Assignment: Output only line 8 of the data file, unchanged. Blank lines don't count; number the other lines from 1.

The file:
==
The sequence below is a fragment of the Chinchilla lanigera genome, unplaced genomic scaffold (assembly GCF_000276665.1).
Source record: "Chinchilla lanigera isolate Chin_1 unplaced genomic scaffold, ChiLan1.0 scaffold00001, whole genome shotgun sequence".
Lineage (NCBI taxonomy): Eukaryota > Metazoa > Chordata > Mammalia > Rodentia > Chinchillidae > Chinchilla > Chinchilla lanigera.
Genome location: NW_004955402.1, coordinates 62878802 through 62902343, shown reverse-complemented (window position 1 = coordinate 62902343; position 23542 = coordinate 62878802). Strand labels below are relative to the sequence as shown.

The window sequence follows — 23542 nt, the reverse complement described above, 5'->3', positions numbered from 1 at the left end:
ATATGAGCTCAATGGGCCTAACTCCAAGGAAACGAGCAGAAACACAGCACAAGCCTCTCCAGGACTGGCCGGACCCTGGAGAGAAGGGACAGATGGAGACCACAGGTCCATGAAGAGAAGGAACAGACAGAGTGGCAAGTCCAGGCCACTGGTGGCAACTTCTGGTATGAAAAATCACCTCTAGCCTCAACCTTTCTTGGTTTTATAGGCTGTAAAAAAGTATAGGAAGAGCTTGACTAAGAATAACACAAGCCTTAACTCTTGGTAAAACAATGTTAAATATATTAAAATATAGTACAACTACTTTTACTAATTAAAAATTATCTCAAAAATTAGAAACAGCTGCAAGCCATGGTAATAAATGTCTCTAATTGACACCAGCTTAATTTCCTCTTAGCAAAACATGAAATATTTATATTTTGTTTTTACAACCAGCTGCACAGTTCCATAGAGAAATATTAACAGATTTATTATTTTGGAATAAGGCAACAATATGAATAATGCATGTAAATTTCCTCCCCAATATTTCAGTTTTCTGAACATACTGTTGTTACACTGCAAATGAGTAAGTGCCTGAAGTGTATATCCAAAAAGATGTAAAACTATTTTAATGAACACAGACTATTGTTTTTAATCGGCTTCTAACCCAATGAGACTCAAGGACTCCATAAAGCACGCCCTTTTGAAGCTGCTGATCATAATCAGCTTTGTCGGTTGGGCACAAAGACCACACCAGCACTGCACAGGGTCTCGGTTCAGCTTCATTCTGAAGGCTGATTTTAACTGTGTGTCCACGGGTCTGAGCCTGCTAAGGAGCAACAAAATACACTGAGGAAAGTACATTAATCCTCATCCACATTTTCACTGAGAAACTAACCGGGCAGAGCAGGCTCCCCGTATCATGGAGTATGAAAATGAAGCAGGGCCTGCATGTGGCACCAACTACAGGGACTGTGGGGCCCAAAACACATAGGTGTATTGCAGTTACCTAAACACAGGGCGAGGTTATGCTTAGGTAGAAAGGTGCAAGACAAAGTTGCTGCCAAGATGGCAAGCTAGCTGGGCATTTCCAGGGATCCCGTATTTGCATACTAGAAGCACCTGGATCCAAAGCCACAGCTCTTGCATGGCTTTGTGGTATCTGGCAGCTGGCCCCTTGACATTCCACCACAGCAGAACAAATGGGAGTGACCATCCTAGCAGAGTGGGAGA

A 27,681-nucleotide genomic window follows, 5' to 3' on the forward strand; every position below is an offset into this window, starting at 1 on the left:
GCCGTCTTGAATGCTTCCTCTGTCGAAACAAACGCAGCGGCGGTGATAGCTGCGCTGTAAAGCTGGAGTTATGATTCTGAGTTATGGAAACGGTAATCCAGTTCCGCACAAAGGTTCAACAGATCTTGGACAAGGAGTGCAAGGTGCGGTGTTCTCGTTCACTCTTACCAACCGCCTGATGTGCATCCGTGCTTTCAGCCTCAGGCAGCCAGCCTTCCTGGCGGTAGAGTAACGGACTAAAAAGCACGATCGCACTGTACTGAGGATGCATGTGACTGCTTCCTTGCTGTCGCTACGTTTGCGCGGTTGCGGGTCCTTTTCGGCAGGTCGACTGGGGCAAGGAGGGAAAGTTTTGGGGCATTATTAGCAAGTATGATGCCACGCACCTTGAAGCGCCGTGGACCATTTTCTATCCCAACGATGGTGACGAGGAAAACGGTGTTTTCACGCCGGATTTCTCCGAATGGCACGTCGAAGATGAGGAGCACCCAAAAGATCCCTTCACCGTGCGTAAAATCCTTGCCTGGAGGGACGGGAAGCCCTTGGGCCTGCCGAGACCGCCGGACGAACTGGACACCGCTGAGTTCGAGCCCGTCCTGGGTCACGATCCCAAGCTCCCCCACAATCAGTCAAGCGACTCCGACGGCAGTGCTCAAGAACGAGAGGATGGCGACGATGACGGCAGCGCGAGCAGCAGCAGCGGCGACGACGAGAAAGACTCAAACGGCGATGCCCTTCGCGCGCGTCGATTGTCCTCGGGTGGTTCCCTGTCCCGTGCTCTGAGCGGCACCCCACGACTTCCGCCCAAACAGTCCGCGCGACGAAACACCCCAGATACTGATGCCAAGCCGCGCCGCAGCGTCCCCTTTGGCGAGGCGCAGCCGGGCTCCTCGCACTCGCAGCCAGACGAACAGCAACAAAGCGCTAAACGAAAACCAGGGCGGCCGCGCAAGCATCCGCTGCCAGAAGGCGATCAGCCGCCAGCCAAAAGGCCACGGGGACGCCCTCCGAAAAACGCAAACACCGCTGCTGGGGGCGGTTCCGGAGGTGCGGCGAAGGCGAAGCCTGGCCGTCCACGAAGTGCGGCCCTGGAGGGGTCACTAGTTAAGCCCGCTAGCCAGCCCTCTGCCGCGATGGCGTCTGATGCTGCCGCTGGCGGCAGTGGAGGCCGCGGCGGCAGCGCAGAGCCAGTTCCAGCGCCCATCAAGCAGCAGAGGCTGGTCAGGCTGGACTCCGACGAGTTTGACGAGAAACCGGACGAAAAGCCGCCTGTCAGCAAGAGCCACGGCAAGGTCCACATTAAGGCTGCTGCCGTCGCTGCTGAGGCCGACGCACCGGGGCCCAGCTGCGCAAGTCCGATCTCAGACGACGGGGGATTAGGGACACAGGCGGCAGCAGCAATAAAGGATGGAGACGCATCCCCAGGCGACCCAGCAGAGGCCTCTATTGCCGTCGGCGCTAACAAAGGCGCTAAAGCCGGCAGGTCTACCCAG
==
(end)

GCCGTCTTGAATGCTTCCTCTGTCGAAACAAACGCAGCGGCGGTGATAGCTGCGCTGTAAAGCTGGAGTTATGATTCTGAGTTATGGAAACGGTAATCCAGTTCCGCACAAAGGTTCAACAGATCTTGGACAAGGAGTGCAAGGTGCGGTGTTCTCGTTCACTCTTACCAACCGCCTGATGTGCATCCGTGCTTTCAGCCTCAGGCAGCCAGCCTTCCTGGCGGTAGAGTAACGGACTAAAAAGCACGATCGCACTGTACTGAGGATGCATGTGACTGCTTCCTTGCTGTCGCTACGTTTGCGCGGTTGCGGGTCCTTTTCGGCAGGTCGACTGGGGCAAGGAGGGAAAGTTTTGGGGCATTATTAGCAAGTATGATGCCACGCACCTTGAAGCGCCGTGGACCATTTTCTATCCCAACGATGGTGACGAGGAAAACGGTGTTTTCACGCCGGATTTCTCCGAATGGCACGTCGAAGATGAGGAGCACCCAAAAGATCCCTTCACCGTGCGTAAAATCCTTGCCTGGAGGGACGGGAAGCCCTTGGGCCTGCCGAGACCGCCGGACGAACTGGACACCGCTGAGTTCGAGCCCGTCCTGGGTCACGATCCCAAGCTCCCCCACAATCAGTCAAGCGACTCCGACGGCAGTGCTCAAGAACGAGAGGATGGCGACGATGACGGCAGCGCGAGCAGCAGCAGCGGCGACGACGAGAAAGACTCAAACGGCGATGCCCTTCGCGCGCGTCGATTGTCCTCGGGTGGTTCCCTGTCCCGTGCTCTGAGCGGCACCCCACGACTTCCGCCCAAACAGTCCGCGCGACGAAACACCCCAGATACTGATGCCAAGCCGCGCCGCAGCGTCCCCTTTGGCGAGGCGCAGCCGGGCTCCTCGCACTCGCAGCCAGACGAACAGCAACAAAGCGCTAAACGAAAACCAGGGCGGCCGCGCAAGCATCCGCTGCCAGAAGGCGATCAGCCGCCAGCCAAAAGGCCACGGGGACGCCCTCCGAAAAACGCAAACACCGCTGCTGGGGGCGGTTCCGGAGGTGCGGCGAAGGCGAAGCCTGGCCGTCCACGAAGTGCGGCCCTGGAGGGGTCACTAGTTAAGCCCGCTAGCCAGCCCTCTGCCGCGATGGCGTCTGATGCTGCCGCTGGCGGCAGTGGAGGCCGCGGCGGCAGCGCAGAGCCAGTTCCAGCGCCCATCAAGCAGCAGAGGCTGGTCAGGCTGGACTCCGACGAGTTTGACGAGAAACCGGACGAAAAGCCGCCTGTCAGCAAGAGCCACGGCAAGGTCCACATTAAGGCTGCTGCCGTCGCTGCTGAGGCCGACGCACCGGGGCCCAGCTGCGCAAGTCCGATCTCAGACGACGGGGGATTAGGGACACAGGCGGCAGCAGCAATAAAGGATGGAGACGCATCCCCAGGCGACCCAGCAGAGGCCTCTATTGCCGTCGGCGCTAACAAAGGCGCTAAAGCCGGCAGGTCTACCCAG